~ Having lavish dinners with myriads of little dishes served in the privacy of our own tatami-floored room at the ryokan and at the Buddhist temple; after dinner, having the staff whisk away the table and set up futons in its place.

A partial view of dinner at our ryokan in Takaragawa Onsen

A partial view of dinner at our ryokan in Takaragawa Onsen

~ Eating traditional Japanese breakfasts and finding I actually like nattō (fermented soybeans).

~ Sharing a container of takoyaki (grilled octopus in a crêpe-like batter, shaped into balls and served with a sweet sauce) in the sun outside the walls of the Osaka castle.

Takoyaki from a stand outside the walls of the Osaka castle

Takoyaki from a stand outside the walls of the Osaka castle

~ Finding the Japanese people we interacted with to be incredibly helpful and patient, trying their very best to get us where/what we wanted despite our lack of common language. On several occasions, the person whom we’d asked for directions went literally out of his way to accompany us to a place from which he could better show us where to go.

~ Eating melonpan fresh off the baking truck in Osaka — it was parked just outside one of the covered street segments in Shinsaibashi — and spending the rest of the trip sampling other melonpan that failed to reach that level of deliciousness.

Melonpan from the melonpan truck (Osaka)

Melonpan from the melonpan truck (Osaka)

~ Taking pictures of ourselves in a purikura, one of those photo sticker booths where Japanese teenaged girls and their friends go all out on the makeup and outfit. The Taito arcade room we went to had an entire floor devoted to them — a floor that was actually off-limits to unaccompanied men.

~ Enjoying the show in restaurants where they cook right in front of you — teppanyaki places, where they cook on a flat griddle and serve okonomiyaki (a garnished omelet) in particular, or Japanese barbecue restaurants where they grill your food (meat, fish, vegetables) on a pile of embers set up just for you in a sand pit that runs the length of the bar.

Okomomiyaki at Chibō (Osaka)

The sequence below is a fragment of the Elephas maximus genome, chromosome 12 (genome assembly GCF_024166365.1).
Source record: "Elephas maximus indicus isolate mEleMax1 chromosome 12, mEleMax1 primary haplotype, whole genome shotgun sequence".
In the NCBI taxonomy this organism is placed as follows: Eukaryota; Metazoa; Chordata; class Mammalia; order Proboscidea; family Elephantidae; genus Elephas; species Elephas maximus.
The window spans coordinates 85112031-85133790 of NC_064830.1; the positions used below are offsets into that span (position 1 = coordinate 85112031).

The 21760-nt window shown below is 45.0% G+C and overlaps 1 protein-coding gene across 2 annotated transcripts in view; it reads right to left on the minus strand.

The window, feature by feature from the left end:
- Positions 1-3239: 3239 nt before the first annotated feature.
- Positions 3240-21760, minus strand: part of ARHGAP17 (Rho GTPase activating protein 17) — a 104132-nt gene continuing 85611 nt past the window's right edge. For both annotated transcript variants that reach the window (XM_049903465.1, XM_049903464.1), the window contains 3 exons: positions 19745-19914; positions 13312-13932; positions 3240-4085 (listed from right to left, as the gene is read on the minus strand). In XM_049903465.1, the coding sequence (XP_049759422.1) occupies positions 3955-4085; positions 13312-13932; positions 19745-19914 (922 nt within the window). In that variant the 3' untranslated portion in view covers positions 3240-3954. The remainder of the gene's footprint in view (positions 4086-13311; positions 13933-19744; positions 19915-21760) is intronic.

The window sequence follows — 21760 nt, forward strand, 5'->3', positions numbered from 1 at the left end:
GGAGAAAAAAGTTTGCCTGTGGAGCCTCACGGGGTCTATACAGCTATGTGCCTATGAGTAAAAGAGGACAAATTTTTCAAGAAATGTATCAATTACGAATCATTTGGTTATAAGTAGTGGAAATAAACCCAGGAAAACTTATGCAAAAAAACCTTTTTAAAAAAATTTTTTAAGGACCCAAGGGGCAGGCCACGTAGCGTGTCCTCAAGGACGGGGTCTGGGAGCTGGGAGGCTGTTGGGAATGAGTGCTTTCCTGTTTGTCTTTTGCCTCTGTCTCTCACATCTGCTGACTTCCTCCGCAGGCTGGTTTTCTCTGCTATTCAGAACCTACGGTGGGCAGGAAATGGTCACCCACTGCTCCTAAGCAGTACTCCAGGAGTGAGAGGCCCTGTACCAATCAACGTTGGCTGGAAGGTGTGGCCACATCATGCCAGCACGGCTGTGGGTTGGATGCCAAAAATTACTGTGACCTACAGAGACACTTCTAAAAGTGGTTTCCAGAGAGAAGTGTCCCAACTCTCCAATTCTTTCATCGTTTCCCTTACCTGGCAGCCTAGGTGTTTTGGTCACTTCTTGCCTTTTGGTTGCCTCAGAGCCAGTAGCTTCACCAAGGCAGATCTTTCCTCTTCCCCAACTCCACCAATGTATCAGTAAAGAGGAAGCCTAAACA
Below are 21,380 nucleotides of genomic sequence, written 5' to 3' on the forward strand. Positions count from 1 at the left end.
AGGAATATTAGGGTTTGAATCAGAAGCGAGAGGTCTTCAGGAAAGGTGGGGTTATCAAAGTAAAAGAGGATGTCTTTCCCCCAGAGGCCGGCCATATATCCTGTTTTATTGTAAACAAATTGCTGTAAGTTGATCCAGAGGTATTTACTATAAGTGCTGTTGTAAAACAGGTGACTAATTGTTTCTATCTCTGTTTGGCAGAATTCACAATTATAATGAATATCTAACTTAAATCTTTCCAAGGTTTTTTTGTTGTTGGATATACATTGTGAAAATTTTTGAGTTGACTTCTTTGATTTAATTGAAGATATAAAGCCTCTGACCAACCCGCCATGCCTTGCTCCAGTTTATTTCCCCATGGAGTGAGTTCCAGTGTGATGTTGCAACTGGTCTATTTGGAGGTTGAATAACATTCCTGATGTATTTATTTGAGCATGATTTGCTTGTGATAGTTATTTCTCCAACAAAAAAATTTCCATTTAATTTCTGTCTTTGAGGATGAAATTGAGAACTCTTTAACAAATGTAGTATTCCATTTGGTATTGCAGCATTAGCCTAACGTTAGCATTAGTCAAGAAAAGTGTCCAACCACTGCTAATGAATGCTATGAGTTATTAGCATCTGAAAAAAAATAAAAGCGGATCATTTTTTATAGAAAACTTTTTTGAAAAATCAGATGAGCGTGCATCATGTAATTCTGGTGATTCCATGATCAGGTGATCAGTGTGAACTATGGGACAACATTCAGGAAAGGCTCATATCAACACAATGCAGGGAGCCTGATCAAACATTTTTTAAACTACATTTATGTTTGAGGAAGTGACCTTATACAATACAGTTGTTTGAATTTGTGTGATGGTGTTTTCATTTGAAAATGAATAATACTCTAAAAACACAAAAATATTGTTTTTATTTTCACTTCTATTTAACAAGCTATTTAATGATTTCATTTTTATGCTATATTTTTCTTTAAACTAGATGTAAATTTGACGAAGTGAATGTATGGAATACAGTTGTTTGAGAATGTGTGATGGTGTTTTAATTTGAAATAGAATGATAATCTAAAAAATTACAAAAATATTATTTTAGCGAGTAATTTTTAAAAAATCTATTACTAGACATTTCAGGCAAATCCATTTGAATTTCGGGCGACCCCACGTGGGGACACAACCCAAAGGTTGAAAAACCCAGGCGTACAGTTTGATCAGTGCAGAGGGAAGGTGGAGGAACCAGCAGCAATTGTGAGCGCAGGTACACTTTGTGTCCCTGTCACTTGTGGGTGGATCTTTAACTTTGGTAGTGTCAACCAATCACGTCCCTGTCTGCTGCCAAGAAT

Okomomiyaki at Chibō (Osaka)

~ Exploring the Nishiki-dori market in Kyoto, being wowed by the variety of ingredients on offer; going back several times and barely even starting to scratch the surface.

~ Being introduced to tonyu donuts at the Nishiki-dori market in Kyoto — miniature rings of fried batter made with soy milk, crunchy on the outside and not too sweet.

Tonyu (soy milk) donuts from the Nishiki-dori market

Tonyu (soy milk) donuts from the Nishiki-dori market

~ Discovering the concept of stuffed pancakes, cooked and sold from street (or subway) stands: two thick pancakes cooked on one side each, a dollop of stuffing plopped on one side before the two pancakes are reunited. Having one garnished with sakura jam and a ball of mochi, and thinking I could probably make something similar with my muffin rings.

Stuffed pancakes

Stuffed pancakes

~ Falling in love with warabimochi — lightly chewy pieces of mochi covered with kinako (toasted soybean flour) — and buying some every chance we got. (See my recipe for warabimochi.)

Warabi mochi from a pastry shop in Kōya-san

Warabi mochi from a pastry shop in Kōya-san

~ Having tea served at restaurants without having to ask (or pay) for it; learning to use the personal tea taps at kaiten-zushi (conveyor belt sushi) restaurants.

Tea tap at Akagakiya (Osaka)

Tea tap at Akagakiya (Osaka)

~ Taking advantage of konbini, the ubiquitous 24/7 convenience stores, for late-night snacks and fun purchases.

~ Feeling lucky to be in Kyoto at just the right time to visit the Kōbō-san flea market, held inside the Tōji temple on the 21st of every month; enjoying the crowd, buying delicate tea bowls, and admiring the goods from the very many street food stands.

Fried chicken at the Tōji flea market (Kyoto)

Fried chicken at the Tōji flea market (Kyoto)

~ Realizing that we were in Japan during the brief bamboo shoot season. Seeing them sold on every market stall (they’re pricey!) and eating them in all kinds of preparations (boiled, grilled, in tempura, in dumplings, in soups…). Finding there is one proper direction in which to chew them if you don’t want all the fibers stuck in your teeth; being thankful for the wide availability of toothpicks.

Bamboo shoots boiled before grilling at the Tōji flea market (Kyoto)

Bamboo shoots boiled before grilling at the Tōji flea market (Kyoto)

~ Realizing that every single department store in Tokyo and Kyoto has a food section on the basement floor that would put Lafayette Gourmet to shame; wishing I could be a nome in a Terry Pratchett novel and live there forever.